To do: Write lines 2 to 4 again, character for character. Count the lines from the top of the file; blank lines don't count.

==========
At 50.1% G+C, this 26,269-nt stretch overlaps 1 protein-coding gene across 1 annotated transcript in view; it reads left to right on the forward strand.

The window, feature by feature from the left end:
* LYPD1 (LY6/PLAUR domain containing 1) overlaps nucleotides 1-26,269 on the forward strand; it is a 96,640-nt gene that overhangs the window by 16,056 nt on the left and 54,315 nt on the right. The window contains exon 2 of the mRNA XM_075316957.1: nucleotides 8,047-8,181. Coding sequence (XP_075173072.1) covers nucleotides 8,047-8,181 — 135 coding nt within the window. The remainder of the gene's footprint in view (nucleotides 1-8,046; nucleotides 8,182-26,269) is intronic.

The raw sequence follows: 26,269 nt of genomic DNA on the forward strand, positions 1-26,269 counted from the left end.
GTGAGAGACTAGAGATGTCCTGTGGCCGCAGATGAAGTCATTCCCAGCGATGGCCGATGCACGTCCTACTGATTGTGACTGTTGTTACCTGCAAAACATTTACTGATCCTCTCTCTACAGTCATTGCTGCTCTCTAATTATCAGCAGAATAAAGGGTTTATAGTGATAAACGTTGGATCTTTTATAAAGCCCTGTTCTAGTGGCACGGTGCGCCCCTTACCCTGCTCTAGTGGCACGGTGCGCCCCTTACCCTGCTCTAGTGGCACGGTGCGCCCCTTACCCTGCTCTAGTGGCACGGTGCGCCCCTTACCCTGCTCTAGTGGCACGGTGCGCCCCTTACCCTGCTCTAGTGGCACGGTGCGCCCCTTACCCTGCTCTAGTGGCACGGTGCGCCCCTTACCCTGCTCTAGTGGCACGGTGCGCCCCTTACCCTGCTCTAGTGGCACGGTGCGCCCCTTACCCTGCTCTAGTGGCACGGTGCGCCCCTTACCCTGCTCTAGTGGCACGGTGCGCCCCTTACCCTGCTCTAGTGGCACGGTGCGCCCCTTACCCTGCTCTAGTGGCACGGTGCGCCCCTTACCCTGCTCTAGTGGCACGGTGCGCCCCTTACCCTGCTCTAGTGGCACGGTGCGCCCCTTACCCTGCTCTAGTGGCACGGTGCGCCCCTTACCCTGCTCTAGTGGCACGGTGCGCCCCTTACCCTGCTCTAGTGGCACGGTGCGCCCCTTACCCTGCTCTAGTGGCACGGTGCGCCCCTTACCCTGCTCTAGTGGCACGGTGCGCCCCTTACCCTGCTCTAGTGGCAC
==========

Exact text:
The window, feature by feature from the left end:
* LYPD1 (LY6/PLAUR domain containing 1) overlaps nucleotides 1-26,269 on the forward strand; it is a 96,640-nt gene that overhangs the window by 16,056 nt on the left and 54,315 nt on the right. The window contains exon 2 of the mRNA XM_075316957.1: nucleotides 8,047-8,181. Coding sequence (XP_075173072.1) covers nucleotides 8,047-8,181 — 135 coding nt within the window. The remainder of the gene's footprint in view (nucleotides 1-8,046; nucleotides 8,182-26,269) is intronic.

The raw sequence follows: 26,269 nt of genomic DNA on the forward strand, positions 1-26,269 counted from the left end.